Oxytocin could be used to treat cognitive disorders like Alzheimer’s

Oxytocin could be used to treat cognitive disorders like Alzheimer’s

Oxytocin could be a potential new therapeutic option for cognitive disorders such as Alzheimer’s disease, suggests a team of scientists from the Tokyo University of Science. The team found that oxytocin could reverse the amyloid β (Aβ)-induced impairments in the mouse hippocampus which may help restore the cognitive function.

Alzheimer’s disease is a progressive disorder in which the nerve cells (neurons) in a person’s brain and the connections among them degenerate slowly, causing severe memory loss, intellectual deficiencies, and deterioration in motor skills and communication. Accumulation of a protein called amyloid β (Aβ) in clusters around neurons in the brain, is one of the main causes of Alzheimer’s disease which in turn hampers their activity and triggers their degeneration.

The aggregation of Aβ in the hippocampus, affects the “synaptic plasticity,” of the neurons in the brain’s main learning and memory centre, causing a decline in the signal transmission potential of the neurons therein and thereby the cognitive functions.

Oxytocin is a peptide hormone and neuropeptide that is normally produced in the hypothalamus and released by the posterior pituitary. The peptide which is also known as ‘love hormone’ plays a role in social bonding, sexual reproduction, childbirth, and the period after childbirth. It is also known to facilitate certain cellular chemical activities that are important in strengthening neuronal signalling potential and formation of memories, such as the influx of calcium ions.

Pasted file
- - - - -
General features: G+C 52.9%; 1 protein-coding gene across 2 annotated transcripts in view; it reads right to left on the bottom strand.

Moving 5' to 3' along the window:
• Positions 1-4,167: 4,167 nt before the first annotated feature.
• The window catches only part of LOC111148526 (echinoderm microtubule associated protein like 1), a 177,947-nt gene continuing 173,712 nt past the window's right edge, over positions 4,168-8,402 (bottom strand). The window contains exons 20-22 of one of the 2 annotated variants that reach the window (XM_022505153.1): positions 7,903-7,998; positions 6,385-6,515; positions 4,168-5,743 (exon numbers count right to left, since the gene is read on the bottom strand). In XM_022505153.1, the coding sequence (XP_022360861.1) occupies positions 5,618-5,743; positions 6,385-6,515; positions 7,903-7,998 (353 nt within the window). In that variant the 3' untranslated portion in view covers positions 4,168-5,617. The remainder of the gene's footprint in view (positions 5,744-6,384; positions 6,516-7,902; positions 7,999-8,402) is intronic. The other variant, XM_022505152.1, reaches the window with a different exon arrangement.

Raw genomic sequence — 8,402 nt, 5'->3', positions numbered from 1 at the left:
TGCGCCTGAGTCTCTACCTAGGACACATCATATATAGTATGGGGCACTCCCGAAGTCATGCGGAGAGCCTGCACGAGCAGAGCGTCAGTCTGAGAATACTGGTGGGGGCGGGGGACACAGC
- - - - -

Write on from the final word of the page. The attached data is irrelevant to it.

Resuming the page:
In a normal brain, oxytocin acts by binding with special structures in the membranes of brain cells, called oxytocin receptors.

During the study, Professor Akiyoshi Saitoh and team perfused slices of the mouse hippocampus with Aβ to confirm that Aβ aggregation affected the signalling abilities of neurons impairing the synaptic plasticity. Upon additional perfusion with oxytocin, however, the signalling abilities increased, suggesting that oxytocin can reverse the impairment of synaptic plasticity that Aβ causes.

The scientists then artificially “blocked” the oxytocin receptors in the mouse hippocampus slices to see if oxytocin could still reverse Aβ-induced impairment of synaptic plasticity without binding to these receptors. However, as expected oxytocin could not reverse the effect of Aβ when the receptors were blocked, which shows that these receptors are essential for oxytocin to act. 
Additionally, they found that oxytocin itself does not have any effect on synaptic plasticity in the hippocampus, but it is somehow able to reverse the ill-effects of Aβ. “This is only a first step and further research remains to be conducted in vivo in animal models and then humans before sufficient knowledge can be gathered to reposition oxytocin into a drug for Alzheimer’s,” said the researchers.

“Our study puts forth the interesting possibility that oxytocin could be a novel therapeutic modality for the treatment of memory loss associated with cognitive disorders such as Alzheimer’s disease. We expect that our findings will open up a new pathway to the creation of new drugs for the treatment of dementia caused by Alzheimer’s disease,” concluded Prof. Saitoh.